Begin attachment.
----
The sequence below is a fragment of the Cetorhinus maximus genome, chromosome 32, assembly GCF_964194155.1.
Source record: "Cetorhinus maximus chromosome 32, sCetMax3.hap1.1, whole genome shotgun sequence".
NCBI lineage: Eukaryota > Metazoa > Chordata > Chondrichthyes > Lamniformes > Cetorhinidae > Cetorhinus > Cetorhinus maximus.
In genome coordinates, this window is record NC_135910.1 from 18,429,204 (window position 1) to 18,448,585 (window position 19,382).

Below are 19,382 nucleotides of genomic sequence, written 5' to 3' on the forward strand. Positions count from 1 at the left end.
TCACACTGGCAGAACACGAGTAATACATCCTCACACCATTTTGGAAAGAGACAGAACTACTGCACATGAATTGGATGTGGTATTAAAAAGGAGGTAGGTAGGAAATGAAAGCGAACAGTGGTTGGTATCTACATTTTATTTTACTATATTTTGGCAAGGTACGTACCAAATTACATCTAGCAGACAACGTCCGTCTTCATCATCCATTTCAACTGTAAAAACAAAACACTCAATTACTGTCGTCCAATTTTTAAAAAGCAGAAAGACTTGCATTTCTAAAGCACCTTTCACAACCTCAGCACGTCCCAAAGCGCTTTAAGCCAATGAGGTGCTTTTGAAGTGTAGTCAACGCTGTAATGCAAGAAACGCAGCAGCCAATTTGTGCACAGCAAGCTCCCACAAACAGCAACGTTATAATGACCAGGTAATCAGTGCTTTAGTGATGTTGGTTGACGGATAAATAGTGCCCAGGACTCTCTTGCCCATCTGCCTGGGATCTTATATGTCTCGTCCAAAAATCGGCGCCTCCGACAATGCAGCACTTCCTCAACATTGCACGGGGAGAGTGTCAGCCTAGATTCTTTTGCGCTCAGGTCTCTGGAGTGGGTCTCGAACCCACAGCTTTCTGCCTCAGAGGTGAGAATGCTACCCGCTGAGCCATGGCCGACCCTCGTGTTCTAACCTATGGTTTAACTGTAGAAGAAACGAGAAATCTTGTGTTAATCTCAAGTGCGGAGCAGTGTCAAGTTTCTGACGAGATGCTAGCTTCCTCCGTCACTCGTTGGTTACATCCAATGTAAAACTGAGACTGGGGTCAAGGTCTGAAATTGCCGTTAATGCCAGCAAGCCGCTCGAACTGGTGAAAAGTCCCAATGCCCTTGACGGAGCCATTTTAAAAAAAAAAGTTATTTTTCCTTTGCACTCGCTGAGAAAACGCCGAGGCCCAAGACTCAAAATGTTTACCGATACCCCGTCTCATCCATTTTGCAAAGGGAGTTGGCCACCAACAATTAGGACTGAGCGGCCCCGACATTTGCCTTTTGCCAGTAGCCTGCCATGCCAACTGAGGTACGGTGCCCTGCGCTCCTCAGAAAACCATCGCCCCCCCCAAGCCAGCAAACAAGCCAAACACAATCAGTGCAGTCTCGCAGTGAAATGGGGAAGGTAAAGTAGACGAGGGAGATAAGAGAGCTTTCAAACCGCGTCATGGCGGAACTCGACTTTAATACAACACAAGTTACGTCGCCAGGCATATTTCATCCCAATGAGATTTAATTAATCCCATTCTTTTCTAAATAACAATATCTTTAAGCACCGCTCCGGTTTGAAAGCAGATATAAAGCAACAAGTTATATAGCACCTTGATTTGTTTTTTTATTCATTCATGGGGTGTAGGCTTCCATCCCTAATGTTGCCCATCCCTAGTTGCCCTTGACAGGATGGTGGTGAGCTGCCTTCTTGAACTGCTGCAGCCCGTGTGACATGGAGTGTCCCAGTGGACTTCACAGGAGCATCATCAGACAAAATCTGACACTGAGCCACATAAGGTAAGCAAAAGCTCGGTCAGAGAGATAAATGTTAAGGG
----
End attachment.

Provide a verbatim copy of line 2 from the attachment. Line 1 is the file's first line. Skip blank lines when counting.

Source record: "Cetorhinus maximus chromosome 32, sCetMax3.hap1.1, whole genome shotgun sequence".